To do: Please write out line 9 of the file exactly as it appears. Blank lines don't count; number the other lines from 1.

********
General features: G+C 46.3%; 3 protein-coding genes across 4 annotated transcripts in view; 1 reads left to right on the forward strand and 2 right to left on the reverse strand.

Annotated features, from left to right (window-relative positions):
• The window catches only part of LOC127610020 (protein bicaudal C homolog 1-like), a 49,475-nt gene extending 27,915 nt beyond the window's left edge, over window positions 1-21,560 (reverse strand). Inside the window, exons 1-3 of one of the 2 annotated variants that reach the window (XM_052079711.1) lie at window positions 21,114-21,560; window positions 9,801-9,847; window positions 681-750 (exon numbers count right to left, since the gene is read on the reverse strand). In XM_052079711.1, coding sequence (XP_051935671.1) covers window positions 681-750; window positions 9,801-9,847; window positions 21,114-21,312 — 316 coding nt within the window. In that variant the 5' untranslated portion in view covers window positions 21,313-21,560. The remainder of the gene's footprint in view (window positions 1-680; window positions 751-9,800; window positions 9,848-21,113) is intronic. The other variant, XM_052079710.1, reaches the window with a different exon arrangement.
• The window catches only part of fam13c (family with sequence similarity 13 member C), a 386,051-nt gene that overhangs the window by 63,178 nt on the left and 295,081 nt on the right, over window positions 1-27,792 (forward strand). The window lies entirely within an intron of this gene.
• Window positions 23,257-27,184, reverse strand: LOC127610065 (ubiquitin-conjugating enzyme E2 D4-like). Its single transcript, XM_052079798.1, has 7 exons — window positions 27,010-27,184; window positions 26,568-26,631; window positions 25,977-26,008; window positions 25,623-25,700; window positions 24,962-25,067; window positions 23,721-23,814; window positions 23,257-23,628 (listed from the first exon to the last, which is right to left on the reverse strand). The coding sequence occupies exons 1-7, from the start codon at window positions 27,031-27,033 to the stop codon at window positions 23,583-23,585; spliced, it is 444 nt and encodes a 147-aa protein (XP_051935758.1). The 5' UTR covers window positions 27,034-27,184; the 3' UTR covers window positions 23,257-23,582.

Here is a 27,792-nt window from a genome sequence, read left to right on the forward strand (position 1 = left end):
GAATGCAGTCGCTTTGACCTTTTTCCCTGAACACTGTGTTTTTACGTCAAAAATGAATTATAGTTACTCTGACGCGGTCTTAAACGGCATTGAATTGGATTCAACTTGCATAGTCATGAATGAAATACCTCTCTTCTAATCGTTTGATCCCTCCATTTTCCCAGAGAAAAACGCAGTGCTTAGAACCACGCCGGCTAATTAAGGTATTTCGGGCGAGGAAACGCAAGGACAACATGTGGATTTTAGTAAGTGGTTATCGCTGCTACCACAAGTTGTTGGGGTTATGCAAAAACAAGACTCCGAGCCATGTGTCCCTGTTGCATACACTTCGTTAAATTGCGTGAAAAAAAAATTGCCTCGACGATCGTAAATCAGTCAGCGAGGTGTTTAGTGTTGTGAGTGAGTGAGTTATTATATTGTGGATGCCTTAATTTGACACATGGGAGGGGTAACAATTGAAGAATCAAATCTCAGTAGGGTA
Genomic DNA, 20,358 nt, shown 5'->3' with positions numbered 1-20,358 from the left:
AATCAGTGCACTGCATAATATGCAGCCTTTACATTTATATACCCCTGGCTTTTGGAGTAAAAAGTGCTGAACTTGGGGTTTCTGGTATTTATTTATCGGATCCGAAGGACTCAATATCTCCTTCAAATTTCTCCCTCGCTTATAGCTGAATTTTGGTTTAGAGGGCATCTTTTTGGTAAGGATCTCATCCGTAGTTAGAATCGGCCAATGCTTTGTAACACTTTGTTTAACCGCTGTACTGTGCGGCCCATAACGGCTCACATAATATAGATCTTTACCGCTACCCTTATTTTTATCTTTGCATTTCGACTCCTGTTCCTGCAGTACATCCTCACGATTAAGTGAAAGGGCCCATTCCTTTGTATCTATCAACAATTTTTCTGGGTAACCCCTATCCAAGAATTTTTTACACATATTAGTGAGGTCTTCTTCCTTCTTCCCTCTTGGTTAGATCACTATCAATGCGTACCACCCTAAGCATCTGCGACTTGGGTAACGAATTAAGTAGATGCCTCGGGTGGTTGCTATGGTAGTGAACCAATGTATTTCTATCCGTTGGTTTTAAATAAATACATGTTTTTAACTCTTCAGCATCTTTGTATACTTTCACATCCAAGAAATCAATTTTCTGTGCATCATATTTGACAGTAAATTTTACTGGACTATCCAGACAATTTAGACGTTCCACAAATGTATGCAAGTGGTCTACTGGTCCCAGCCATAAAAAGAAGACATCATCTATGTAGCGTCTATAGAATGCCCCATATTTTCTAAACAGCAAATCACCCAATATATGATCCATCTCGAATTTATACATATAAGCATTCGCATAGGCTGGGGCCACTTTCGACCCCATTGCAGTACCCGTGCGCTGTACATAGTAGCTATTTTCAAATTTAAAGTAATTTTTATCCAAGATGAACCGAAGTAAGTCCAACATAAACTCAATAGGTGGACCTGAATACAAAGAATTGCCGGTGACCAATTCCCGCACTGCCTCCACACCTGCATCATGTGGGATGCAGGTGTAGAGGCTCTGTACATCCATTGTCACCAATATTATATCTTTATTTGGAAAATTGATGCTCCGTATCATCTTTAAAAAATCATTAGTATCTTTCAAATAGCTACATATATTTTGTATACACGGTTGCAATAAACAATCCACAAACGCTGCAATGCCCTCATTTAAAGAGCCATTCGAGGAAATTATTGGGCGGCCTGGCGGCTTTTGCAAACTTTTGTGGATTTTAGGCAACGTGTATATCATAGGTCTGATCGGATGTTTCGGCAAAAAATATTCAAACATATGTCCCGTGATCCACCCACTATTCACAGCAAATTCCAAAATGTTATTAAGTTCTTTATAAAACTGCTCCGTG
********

AATCAGTGCACTGCATAATATGCAGCCTTTACATTTATATACCCCTGGCTTTTGGAGTAAAAAGTGCTGAACTTGGGGTTTCTGGTATTTATTTATCGGATCCGAAGGACTCAATATCTCCTTCAAATTTCTCCCTCGCTTATAGCTGAATTTTGGTTTAGAGGGCATCTTTTTGGTAAGGATCTCATCCGTAGTTAGAATCGGCCAATGCTTTGTAACACTTTGTTTAACCGCTGTACTGTGCGGCCCATAACGGCTCACATAATATAGATCTTTACCGCTACCCTTATTTTTATCTTTGCATTTCGACTCCTGTTCCTGCAGTACATCCTCACGATTAAGTGAAAGGGCCCATTCCTTTGTATCTATCAACAATTTTTCTGGGTAACCCCTATCCAAGAATTTTTTACACATATTAGTGAGGTCTTCTTCCTTCTTCCCTCTTGGTTAGATCACTATCAATGCGTACCACCCTAAGCATCTGCGACTTGGGTAACGAATTAAGTAGATGCCTCGGGTGGTTGCTATGGTAGTGAACCAATGTATTTCTATCCGTTGGTTTTAAATAAATACATGTTTTTAACTCTTCAGCATCTTTGTATACTTTCACATCCAAGAAATCAATTTTCTGTGCATCATATTTGACAGTAAATTTTACTGGACTATCCAGACAATTTAGACGTTCCACAAATGTATGCAAGTGGTCTACTGGTCCCAGCCATAAAAAGAAGACATCATCTATGTAGCGTCTATAGAATGCCCCATATTTTCTAAACAGCAAATCACCCAATATATGATCCATCTCGAATTTATACATATAAGCATTCGCATAGGCTGGGGCCACTTTCGACCCCATTGCAGTACCCGTGCGCTGTACATAGTAGCTATTTTCAAATTTAAAGTAATTTTTATCCAAGATGAACCGAAGTAAGTCCAACATAAACTCAATAGGTGGACCTGAATACAAAGAATTGCCGGTGACCAATTCCCGCACTGCCTCCACACCTGCATCATGTGGGATGCAGGTGTAGAGGCTCTGTACATCCATTGTCACCAATATTATATCTTTATTTGGAAAATTGATGCTCCGTATCATCTTTAAAAAATCATTAGTATCTTTCAAATAGCTACATATATTTTGTATACACGGTTGCAATAAACAATCCACAAACGCTGCAATGCCCTCATTTAAAGAGCCATTCGAGGAAATTATTGGGCGGCCTGGCGGCTTTTGCAAACTTTTGTGGATTTTAGGCAACGTGTATATCATAGGTCTGATCGGATGTTTCGGCAAAAAATATTCAAACATATGTCCCGTGATCCACCCACTATTCACAGCAAATTCCAAAATGTTATTAAGTTCTTTATAAAACTGCTCCGTG